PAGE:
My apologies to all and sundry for “cherry picking” yet another famous physicist. Eli introduced some actual evidence into the debate on the Bishop’s Hill:

          Reconstructed changes in Arctic sea ice over the past 1,450 years by Christophe Kinnard, Christian M. Zdanowicz, David A. Fisher, Elisabeth Isaksson, Anne de Vernal and Lonnie G. Thompson, Nature 479 (2011) 510.

          As Russell pointed out over there:

          Not even a capybara is entitled to his own facts.

          Is that an “ad nom” or a humourous response to comments from GC such as “vvussell is one of the sharpest tools in climate science.”?

          Please feel free to peruse some of “The satellite photo intel on ice extent” available here:

          Getting back to the psychology and politics of the “CAGW debate”, I have also assembled plenty of evidence that the “skeptical” media “manipulate their audience in an underhand manner”. Would you like to read some of that too?

          1. The sad thing is, there is very little “sceptical” media; most of the mainstream media are full-on AGWists, and push that line as hard as they dare (just try watching the BBC for that – or the ABC or CBC, depending where in the world you are). There are a few who can appear to be sceptical, but still somehow manage to twist it round to the “consensus” view.

          2. Well, I did say “very little”, not “none at all”. There is a certain irony in the titles you selected as, despite both having considerably greater circulations than the very pro-consensus Guardian (a.k.a. “Grauniad”), they jointly have considerably less “clout” with the glitterati – for example, it is commonly considered that the BBC use the Graun as their primary source of news.

  5. Cherry picking Feynman to hide the reactionary dogma of climate doom seems beneath a good willed discussion. Feynman on balance speaks out strongly against the sort of dogmatic magical thinking so characteristic of the climate consensus.

    The bottom line is you can bang the drum of Arctic sea ice, hope no one critically reviews the current claim in an historical context, and you are still left looking for any symptoms of doom beyond the allegation of uniquely low sea ice.

    And since every other prophecy of doom has failed to pan out, you are in the similar position of the organ grinder monkey with only one tune to play.

    1. RR introduced Feynman if you recall? I “cherry picked” Mueller! What about the “dogmatic magical thinking” so characteristic of the “climate skeptics”?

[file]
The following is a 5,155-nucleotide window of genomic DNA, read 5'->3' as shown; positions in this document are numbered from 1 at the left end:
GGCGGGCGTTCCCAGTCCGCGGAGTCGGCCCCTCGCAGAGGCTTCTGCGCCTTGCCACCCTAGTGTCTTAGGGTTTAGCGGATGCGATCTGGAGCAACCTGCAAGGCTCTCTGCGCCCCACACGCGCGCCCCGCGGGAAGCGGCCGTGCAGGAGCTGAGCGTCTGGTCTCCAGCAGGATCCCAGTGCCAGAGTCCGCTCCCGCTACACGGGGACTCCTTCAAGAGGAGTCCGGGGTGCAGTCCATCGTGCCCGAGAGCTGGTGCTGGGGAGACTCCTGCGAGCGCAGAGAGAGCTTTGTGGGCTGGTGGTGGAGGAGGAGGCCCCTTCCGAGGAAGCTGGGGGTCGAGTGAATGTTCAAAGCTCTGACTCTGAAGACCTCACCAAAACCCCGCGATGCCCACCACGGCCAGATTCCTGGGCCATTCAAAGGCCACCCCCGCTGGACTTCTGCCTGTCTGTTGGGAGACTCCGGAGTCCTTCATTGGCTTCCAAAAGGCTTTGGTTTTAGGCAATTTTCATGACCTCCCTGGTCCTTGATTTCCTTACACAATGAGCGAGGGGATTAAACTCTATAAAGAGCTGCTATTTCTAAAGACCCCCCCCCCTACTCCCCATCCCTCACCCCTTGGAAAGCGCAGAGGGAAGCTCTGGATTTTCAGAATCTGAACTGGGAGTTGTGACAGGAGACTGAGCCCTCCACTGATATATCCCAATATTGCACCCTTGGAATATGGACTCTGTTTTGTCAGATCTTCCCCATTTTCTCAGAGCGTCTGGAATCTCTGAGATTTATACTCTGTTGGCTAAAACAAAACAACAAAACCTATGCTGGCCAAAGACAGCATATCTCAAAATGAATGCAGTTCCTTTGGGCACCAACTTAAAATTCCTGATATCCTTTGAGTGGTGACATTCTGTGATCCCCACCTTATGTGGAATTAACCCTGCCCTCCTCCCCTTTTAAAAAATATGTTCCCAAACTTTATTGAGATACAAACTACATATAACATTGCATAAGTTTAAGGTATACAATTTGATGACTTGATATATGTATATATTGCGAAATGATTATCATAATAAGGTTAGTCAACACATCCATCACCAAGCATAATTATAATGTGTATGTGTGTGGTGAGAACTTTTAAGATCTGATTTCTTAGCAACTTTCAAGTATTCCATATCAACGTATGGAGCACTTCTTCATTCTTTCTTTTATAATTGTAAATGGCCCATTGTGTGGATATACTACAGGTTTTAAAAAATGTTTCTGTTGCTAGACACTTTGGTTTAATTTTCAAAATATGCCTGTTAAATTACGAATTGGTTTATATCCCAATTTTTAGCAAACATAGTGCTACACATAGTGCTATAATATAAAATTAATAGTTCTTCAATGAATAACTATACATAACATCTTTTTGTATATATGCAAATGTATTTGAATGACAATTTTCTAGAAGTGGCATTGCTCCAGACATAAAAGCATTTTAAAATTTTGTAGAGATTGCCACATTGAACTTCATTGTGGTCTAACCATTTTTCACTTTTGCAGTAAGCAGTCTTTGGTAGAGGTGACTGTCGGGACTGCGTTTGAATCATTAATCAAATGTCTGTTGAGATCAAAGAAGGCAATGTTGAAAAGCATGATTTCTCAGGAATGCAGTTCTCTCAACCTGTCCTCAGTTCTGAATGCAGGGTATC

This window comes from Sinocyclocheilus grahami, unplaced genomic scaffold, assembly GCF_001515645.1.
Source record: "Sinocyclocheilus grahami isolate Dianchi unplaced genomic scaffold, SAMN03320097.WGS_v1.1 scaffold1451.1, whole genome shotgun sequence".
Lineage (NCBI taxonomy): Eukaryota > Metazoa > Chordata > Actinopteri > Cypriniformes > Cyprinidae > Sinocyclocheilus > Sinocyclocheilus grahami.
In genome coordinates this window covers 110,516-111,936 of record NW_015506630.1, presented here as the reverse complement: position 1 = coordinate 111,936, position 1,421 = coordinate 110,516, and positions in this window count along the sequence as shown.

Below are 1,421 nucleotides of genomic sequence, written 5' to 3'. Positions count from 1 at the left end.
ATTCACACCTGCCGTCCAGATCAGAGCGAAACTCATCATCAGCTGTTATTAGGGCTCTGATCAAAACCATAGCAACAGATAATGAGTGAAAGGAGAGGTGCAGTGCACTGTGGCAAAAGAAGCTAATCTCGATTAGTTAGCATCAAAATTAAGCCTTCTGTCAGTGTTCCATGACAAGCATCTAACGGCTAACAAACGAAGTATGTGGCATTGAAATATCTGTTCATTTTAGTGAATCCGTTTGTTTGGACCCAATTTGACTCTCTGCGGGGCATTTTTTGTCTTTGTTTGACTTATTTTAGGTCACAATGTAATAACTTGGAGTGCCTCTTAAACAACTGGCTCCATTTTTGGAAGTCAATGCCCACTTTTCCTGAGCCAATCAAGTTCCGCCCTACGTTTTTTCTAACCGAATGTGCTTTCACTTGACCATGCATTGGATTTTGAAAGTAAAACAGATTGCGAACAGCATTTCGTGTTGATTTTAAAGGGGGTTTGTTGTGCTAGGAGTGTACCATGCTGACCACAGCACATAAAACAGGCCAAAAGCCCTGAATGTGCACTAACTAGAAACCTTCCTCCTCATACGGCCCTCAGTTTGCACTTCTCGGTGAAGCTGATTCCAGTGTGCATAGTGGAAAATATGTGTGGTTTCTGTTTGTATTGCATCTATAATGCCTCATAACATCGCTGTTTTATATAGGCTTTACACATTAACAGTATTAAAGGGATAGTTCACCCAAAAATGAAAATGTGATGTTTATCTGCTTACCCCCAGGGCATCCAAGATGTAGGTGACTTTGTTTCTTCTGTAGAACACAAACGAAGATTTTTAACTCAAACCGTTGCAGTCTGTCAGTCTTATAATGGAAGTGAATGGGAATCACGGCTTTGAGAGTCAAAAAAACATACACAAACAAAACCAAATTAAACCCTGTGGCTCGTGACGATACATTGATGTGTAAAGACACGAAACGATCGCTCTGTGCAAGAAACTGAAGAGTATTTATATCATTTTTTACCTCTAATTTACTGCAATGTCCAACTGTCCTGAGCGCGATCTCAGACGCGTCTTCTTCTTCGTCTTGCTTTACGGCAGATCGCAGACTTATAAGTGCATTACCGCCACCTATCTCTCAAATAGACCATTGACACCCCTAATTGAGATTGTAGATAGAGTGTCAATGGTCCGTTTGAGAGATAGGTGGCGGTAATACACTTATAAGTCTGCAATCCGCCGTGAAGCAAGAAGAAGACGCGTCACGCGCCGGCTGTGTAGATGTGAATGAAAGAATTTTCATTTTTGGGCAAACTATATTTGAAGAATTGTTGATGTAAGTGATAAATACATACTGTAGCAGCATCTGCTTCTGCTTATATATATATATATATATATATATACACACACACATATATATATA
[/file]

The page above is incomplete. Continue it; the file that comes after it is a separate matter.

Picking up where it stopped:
Please feel free to “critically review” the current Arctic data “in an historical context”. However please do provide some credible evidence for any assertions you may make.

      1. A lot of sceptics are getting very frustrated by the debate – indeed, I am losing interest in it, myself, and just try to observe (I still need a bit more practice at that) – as the counter-argument to a sceptical, “Show us the evidence that we are heading for catastrophe,” is so often NOT, “Here is it! Ta-daa! Read it and weep,” but more like: “Where is the evidence that there is no evidence?” or, perhaps even worse, “Where is the evidence that we are NOT heading for catastrophe?” As a result, sceptics can be a little abrupt in their challenges – this is not excusing their actions, it is merely explaining why so many are like that. Most sceptics are willing to accept that the world is warming, the ice is melting and the climates are changing; they are reluctant to blithely accept that it is all the fault of humans, and that we need to dismantle our civilisation to “save the world”. With the Arctic, there is some evidence to suggest that the ice loss, such as it is, has little to do with “global warming” and more to do with geothermal activity beneath the ocean, there being a geothermal ridge under the western portion of the Arctic ocean that appears to have become a bit more lively recently, and beneath the ice of Greenland, with most of the ice melting from the bottom, not the top.

        1. In which case I trust that you will completely understand if I ask you to provide some credible evidence, preferably in the form of at least one peer reviewed article in a credible academic journal, of the “recently more lively geothermal ridge under the western portion of the Arctic ocean”?

  6. I am sorry, Mr Hunt, but I do not have your level of scientific training, so let references slip away without making a note of them or where they are. The best I can come up with at the moment are this:, and this:

    The latter is probably not up to the standard you will be demanding (but does show me to be wrong – the ridge/rift is actually to the east of Greenland), but does conclude with a reference to the National Science Foundation. I am sure that you will be more aware of the credibility of that organisation than I, as well as that of the author of the piece.

    1. You are correct about the latter link! What do you make of this argument?,1377.msg69559.html#msg69559